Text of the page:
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General election awaits candidates and voters

The May 8 primary is history, but what is next in the 2018 election cycle in Beaufort County?

The primary winners move on to the Nov. 6 general election. That means Beaufort County Commissioner Jerry Langley, a Democrat, and Keith Kidwell, a Chocowinity resident and former chairman of the Beaufort County Republican Party, take on each other to represent District 79 in the North Carolina House of Representatives. The district includes all of Beaufort County and 12 precincts in the northern part of Craven County.

Incumbent Sheriff Ernie Coleman, a Republican, and Democratic challenger Al Whitney will face each other in the general election, as they did in 2014.

Incumbent U.S. Rep. Walter B. Jones, who survived challenges by Phil Law and Scott Dacey in the Republican primary to choose that party’s nominee to represent the state’s 3rd Congressional District, faces no opposition in the general election.

Three seats on the Beaufort County Board of Commissioners are available this election cycle. Two Democrats — Randy Walker and incumbent Ed Booth — and three Republicans — incumbent Frankie Waters, Stan Deatherage, a former commissioner, and Tandy Dunn — are board candidates.

Clerk of Court Marty Paramore, a Democrat, is seeking re-election. He is unopposed.

2nd Judicial District Attorney Seth Edwards faces no opposition in his re-election bid.

Beaufort County resident C. “Chuck” Earley Jr., a Republican, is seeking to represent District 3 in the North Carolina Senate, a position currently held by Erica D Smith, a Democrat from Henrico. Smith is seeking re-election.

In the nonpartisan Beaufort County Board of Education contest, incumbents E.C. Peed, District 2; Terry Williams, District 4; Michael Bilbro, District 6; and Butch Oliver, District 8, are seeking re-election. They are unopposed.

Two seats on the three-member Beaufort County Soil and Water Conservation Board are available this election cycle. The filing period for the election runs from June 11 to July 6.

The filing period for superior and district court candidates begins at noon June 18 and ends at noon June 29. This year, judicial candidates may file as unaffiliated without having to qualify through the petition process.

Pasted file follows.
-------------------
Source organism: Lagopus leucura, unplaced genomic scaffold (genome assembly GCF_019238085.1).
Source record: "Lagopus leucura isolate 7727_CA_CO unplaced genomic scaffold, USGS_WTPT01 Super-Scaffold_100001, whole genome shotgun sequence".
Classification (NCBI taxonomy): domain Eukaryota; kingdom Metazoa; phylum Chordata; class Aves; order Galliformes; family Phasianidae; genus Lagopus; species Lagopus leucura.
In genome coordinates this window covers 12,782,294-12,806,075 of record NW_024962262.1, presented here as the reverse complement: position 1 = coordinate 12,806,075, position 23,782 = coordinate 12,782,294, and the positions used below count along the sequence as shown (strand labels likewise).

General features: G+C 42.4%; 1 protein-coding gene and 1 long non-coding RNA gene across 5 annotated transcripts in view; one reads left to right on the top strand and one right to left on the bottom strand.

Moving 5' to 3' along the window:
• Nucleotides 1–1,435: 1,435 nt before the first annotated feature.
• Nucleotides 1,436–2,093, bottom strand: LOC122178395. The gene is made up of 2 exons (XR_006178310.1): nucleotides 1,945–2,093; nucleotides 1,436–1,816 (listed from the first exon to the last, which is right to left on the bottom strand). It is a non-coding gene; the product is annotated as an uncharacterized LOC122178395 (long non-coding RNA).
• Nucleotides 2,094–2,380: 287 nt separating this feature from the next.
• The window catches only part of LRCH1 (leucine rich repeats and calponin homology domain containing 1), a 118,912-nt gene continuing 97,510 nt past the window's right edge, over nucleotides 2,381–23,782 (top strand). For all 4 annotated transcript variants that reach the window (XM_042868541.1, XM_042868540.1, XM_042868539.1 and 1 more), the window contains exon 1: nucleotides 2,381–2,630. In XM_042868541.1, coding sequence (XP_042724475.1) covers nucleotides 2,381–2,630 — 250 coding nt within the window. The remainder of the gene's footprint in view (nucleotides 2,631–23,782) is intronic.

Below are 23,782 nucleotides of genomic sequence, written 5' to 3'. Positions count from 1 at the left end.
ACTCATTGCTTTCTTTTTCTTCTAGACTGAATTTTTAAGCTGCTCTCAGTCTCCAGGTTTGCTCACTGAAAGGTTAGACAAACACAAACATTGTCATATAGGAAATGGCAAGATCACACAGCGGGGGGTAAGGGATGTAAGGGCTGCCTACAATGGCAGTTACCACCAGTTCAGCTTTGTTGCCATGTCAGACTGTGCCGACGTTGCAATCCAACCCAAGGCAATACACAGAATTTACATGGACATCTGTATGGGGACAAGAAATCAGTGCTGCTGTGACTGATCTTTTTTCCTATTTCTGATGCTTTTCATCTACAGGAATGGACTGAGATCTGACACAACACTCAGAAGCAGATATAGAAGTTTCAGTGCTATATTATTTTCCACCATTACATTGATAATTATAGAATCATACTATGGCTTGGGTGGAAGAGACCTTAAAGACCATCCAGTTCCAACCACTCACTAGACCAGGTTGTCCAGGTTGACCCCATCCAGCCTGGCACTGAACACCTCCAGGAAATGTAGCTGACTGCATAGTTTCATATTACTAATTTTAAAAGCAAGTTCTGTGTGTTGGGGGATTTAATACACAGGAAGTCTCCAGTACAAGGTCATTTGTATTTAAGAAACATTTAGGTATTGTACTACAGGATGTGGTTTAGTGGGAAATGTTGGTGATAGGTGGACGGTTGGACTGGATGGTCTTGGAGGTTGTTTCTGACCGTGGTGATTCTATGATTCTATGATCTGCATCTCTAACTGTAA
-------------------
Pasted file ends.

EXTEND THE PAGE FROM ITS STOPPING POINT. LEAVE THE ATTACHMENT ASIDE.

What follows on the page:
The Superior Court (2nd Judicial District) seat held by Judge Wayland Sermons Jr. is available this election cycle, as are two of the four District Court judgeships in the 2nd Judicial District. Superior Court judges serve eight-year terms. District Court judges serve four-year terms.

Candidates for available seats on the N.C. Supreme Court and N.C. Court of Appeals will file during the June 18-29 filing period.

 

About Mike Voss

Mike Voss is the contributing editor at the Washington Daily News. He has a daughter and four grandchildren. Except for nearly six years he worked at the Free Lance-Star in Fredericksburg, Va., in the early to mid-1990s, he has been at the Daily News since April 1986.
Journalism awards:
• Pulitzer Prize for Meritorious Public Service, 1990.
• Society of Professional Journalists: Sigma Delta Chi Award, Bronze Medallion.
• Associated Press Managing Editors’ Public Service Award.
• Investigative Reporters & Editors’ Award.
• North Carolina Press Association, First Place, Public Service Award, 1989.
• North Carolina Press Association, Second Place, Investigative Reporting, 1990.
All those were for the articles he and Betty Gray wrote about the city’s contaminated water system in 1989-1990.
• North Carolina Press Association, First Place, Investigative Reporting, 1991.
• North Carolina Press Association, Third Place, General News Reporting, 2005.
• North Carolina Press Association, Second Place, Lighter Columns, 2006.
Recently learned he will receive another award.
• North Carolina Press Association, First Place, Lighter Columns, 2010.
4. Lectured at or served on seminar panels at journalism schools at UNC-Chapel Hill, University of Maryland, Columbia University, Mary Washington University and Francis Marion University.

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